Obituary Feed

Obituary: Ossie Schectman, Jewish Basketball Player Who Scored NBA's 'First Basket'

Ossie Schectman LIU
Ossie Schectman. Photo courtesy of Long Island University Athletics.
Oscar "Ossie" Schectman, the Jewish basketball player who scored the first basket in NBA history, died July 30, 2013 at age 94, according to the New York Times.

Schectman grew up in tenement housing in New York City, and perfected his shooting by arcing balls through a rung on a building fire escape, according to the NY Times remembrance.

He played college basketball at Long Island University, becoming an All-American and leading LIU to the 1939 and 1941 NIT championships, according to the

The SPHAs Book Cover
The SPHAs book cover. Photo courtesy of

According to his Wikipedia bio, after college Schectman played for the Philadelphia SPHAs (short for the South Philadelphia Hebrew Association) in the American Basketball League. The team, billed as "basketball's greatest Jewish team," was owned by basketball Hall of Famer Eddie Gottlieb, who was also Jewish.

The team's exploits are chronicled in Douglas Stark's book The SPHAS: The Life and Times of Basketball's Greatest Jewish Team, which is available on

“Ossie was one of the pioneers of basketball, certainly Jewish basketball, in the 20th century,” Stark told The Jewish Exponent

Shechtman then joined the New York Kicks, as an original member and captain of the team, which was then part of the Basketball Association of America, a precursor of the NBA, according to his obituary on the Knicks' web site.

In the league's first game, on November 1, 1946, between the Knicks and the Toronto Huskies, Schectman scored the game's first basket. Thus he become the first player in league history to score a point, according to this remembrance on

"Ossie Schectman was a true NBA pioneer," said NBA Commissioner David Stern. Scoring the league's first basket, Stern said of Schectman, "placed him permanently in the annals of NBA history."

The now-famous bucket, which Schectman told Charley Rosen, author of The First Tip-Off: The Incredible Story of the Birth of the NBA, came on "a two-handed underhand layup," according to the NY Times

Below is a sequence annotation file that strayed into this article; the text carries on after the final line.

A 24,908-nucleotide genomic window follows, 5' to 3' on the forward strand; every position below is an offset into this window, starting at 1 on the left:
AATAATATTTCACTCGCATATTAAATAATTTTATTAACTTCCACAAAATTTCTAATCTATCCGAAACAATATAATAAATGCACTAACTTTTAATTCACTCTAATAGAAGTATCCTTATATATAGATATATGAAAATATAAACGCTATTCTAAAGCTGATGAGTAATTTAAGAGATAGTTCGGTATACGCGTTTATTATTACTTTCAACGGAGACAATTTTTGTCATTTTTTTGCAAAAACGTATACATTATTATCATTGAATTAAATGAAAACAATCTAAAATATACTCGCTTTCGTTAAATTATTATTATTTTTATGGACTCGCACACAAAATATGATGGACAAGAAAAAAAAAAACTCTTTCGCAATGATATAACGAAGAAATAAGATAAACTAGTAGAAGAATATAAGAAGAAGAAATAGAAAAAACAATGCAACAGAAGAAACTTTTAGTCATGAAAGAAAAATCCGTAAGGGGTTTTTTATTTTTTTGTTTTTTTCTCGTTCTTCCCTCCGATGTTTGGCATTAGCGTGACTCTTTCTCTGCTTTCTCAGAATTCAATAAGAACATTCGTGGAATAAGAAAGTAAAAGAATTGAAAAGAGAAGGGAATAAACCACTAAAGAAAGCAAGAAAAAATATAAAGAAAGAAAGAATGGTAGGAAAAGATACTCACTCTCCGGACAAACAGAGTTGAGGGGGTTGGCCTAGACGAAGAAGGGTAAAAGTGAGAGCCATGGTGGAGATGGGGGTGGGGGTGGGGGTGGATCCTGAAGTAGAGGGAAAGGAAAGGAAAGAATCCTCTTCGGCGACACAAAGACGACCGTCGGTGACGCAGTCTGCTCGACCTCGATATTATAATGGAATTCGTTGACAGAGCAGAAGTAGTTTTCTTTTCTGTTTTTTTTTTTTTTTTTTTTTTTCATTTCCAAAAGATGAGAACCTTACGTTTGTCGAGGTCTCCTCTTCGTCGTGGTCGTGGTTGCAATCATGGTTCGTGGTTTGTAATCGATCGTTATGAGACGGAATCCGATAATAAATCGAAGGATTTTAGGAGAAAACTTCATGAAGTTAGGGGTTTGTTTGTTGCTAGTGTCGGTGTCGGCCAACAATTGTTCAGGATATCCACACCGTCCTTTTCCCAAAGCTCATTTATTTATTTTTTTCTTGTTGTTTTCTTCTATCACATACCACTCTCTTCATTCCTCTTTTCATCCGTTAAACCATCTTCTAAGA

The shot, according to The Jewish Ledger, inspired the title of David Vyorst's documentary film, The First Basket, which chronicles Jews' contributions to the early history of professional basketball. Video of Schetman's feat is part of the film's trailer, available below.

Peter Schectman, Ossie's son, tells that Ossie was injured diving for a ball during the season. The injury, combined with his ability to earn money while not having to travel led to Ossie's decision.

Following his departure from the Knicks, Peter says Ossie played part-time with the Patterson (New Jersey) Crescents on the ABL, where he earned all-star honors.

Schectman was a member of the National Jewish Sports Hall of Fame and Museum, the LIU Athletics Hall of Fame, and the New York City Basketball Hall of Fame. He was awarded LIU's Distinguished Alumni Award in 2013, an honor that Peter Schectman says deeply moved 

Jewish basketball collectors can purchase a variety of memorabilia associated with the scorer of the NBA's first basket.

Ossie Schectman Pack War
Ossie Schectman Remar Bread tribute card. Photo courtesy of lists no card available for Schectman, and no cards or memorabilia are available for sale on the Beckett Marketplace.

Because of his lack of pasteboard presence, the sports card blog Pack War created a tribute card for Schectman, based on the design of the 1946 Remar Bread trading cards.

While it exists only as an image on the blog, the "virtual card" (pictured right) is well-done and would make a nice addition to Jewish basketball enthusiasts' photo collections.

At the time of this posting, eBay offered little in the way of Schectman collectibles for sale. The auction giant's lone listing was for a signed signed index card.

Closed auction results included a Schectman signed basketball that had sold for $127.50. This is a bargain price, in my opinion, for an autographed piece associated with such an important figure in Jewish sports and NBA history.

Ossie Schectman signed ball
Ossie Schectman signed basketball. Photo courtesy of eBay.

Certainly, patient Jewish basketball enthusiasts will be able to find other Schectman memorabilia that is bound to pop up on eBay in the future. This might include 1946 Knicks memorabilia, like yearbooks, programs or ticket stubs.

As always, buyer beware.

Book collectors have numerous options for adding Schectman memorabilia to their shelves.